Is that all there is?…

Every once in awhile I read something or hear something that resonates with me in a profound way. Often it comes from a very odd source, like Bill Simmons‘ column for Page 2 at

Simmons is writing this week about Theo Epstein, the wunderkind who took over as GM of the Boston Red Sox at the tender age of 28 and helped them break their 86 year World Series drought. The Red Sox owners lowballed Theo in contract negotiations and then bad-mouthed him in their house organ the Boston Globe. He had enough and walked away from what he’d told everyone for several years was his dream job. Folks around Boston and fans of baseball are shocked. For Red Sox fans Theo Epstein was like the Messiah. He brought them the World Series. I’m in the camp that figures he’s pretty overrated, but still quite good at his job, but there’s no denying, even if it was merely coincidence, that he was there at the right place and the right time and several of the moves he made as GM were genius – chief among those would be signing Curt Schilling.

What caught my eye in Simmons’ column about Theo’s departure was one of his theories about why Epstein walked away from his dream job. Here’s one of the money quotes:

When you dream about doing something for a long time, and then it happens, it’s never actually as good as you think it would be. There’s almost a surreal letdown of sorts after the fact. And it’s impossible to explain unless it’s happened to you.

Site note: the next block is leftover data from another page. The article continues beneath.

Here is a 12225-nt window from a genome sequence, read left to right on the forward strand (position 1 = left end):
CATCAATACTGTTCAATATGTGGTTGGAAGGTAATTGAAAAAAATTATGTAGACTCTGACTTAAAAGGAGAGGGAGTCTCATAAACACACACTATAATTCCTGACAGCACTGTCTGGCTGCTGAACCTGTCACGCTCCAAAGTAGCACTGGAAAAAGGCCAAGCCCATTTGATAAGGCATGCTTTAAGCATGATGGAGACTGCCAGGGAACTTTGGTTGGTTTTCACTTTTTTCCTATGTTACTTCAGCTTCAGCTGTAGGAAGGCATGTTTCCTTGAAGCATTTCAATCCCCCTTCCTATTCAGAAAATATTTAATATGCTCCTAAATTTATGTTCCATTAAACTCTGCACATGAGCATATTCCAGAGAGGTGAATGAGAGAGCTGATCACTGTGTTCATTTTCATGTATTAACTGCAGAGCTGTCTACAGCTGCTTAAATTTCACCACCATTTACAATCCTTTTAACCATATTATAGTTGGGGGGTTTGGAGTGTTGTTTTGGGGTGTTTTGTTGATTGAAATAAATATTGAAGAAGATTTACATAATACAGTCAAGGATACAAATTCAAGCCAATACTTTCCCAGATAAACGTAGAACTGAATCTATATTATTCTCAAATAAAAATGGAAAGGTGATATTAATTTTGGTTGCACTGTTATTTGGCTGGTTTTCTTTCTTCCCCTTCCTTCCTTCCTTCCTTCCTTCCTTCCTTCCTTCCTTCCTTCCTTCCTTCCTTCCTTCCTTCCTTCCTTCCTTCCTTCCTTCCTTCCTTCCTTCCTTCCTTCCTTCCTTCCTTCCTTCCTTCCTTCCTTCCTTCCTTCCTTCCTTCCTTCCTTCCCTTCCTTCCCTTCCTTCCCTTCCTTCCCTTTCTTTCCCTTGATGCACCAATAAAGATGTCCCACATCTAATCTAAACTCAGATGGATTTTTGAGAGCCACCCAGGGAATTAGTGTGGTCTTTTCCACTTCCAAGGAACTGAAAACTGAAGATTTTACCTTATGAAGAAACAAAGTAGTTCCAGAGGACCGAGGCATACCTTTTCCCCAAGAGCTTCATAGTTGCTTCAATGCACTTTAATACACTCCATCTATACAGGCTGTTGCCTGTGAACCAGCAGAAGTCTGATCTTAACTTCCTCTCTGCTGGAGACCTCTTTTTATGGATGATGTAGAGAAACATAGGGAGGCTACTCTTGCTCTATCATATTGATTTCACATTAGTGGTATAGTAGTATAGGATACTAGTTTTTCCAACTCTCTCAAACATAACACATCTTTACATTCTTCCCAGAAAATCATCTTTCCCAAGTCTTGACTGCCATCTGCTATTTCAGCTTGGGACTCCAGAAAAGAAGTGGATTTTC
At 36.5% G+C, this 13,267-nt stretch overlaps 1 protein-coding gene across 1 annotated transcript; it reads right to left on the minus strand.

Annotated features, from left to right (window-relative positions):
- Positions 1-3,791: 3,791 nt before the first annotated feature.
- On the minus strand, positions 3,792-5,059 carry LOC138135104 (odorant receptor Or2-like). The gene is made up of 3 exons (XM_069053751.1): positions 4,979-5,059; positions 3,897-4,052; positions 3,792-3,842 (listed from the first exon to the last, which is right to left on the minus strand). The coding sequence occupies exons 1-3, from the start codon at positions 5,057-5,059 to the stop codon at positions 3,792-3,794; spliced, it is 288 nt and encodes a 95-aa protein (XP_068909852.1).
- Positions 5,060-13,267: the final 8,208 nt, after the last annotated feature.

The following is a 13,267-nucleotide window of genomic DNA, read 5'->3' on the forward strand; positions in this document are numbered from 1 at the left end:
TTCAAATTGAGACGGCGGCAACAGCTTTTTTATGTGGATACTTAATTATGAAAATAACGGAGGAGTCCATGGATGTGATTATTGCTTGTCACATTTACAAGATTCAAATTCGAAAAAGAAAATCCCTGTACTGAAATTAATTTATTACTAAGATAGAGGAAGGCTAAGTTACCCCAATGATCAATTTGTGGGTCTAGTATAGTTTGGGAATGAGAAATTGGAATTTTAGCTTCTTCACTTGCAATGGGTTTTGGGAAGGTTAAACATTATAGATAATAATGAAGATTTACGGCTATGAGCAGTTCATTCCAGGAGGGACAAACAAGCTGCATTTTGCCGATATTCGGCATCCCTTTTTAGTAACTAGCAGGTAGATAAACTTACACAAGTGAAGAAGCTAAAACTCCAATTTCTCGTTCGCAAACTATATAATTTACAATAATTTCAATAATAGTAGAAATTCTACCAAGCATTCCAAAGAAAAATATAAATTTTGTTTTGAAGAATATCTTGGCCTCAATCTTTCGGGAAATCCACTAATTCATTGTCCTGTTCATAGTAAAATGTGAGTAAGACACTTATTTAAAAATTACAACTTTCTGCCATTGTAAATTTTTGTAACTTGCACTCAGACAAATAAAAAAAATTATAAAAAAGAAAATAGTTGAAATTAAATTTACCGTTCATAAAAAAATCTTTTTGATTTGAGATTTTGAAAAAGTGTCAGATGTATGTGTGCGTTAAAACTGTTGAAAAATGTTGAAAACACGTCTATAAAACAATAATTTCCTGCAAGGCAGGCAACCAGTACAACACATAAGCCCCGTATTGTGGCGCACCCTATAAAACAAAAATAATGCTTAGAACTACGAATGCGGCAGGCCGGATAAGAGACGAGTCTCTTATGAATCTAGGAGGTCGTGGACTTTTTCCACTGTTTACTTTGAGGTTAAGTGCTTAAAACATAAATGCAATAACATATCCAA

That smells familiar. Ten years ago I got to join my first fully functional working professional band and got to tour the US. It was an altogether brilliant ride and if I had the chance to do it over again there wouldn’t be so much as a heartbeat’s hesitation. And it was also one of my childhood dreams fulfilled. It also led me to the opportunity to fulfill a few other childhood dreams: to record an album (I’ve made six since then), to learn to engineer and record music (I’ve recorded a pile of stuff, most of which I’m pretty proud of) and to perform in front of crowds of enthusiastic fans on many occassions.

The thing is, at every single one of these turns of fortune living the dream took something away from me. A couple of years ago I found myself sitting in my living room asking “now what do I do? What do I strive for now that I’ve lived my dreams?” Ultimately my dreams weren’t all that impressive or lasting anyway, so finding other sources of inspiration wasn’t such a chore. I can only imagine how it feels to be Theo Epstein. He dreamed of running his favorite baseball team, got to do it and not only that, he took them to a World Series victory and broke the Curse of the Bambino. His “now what?” moment must have been crushing.

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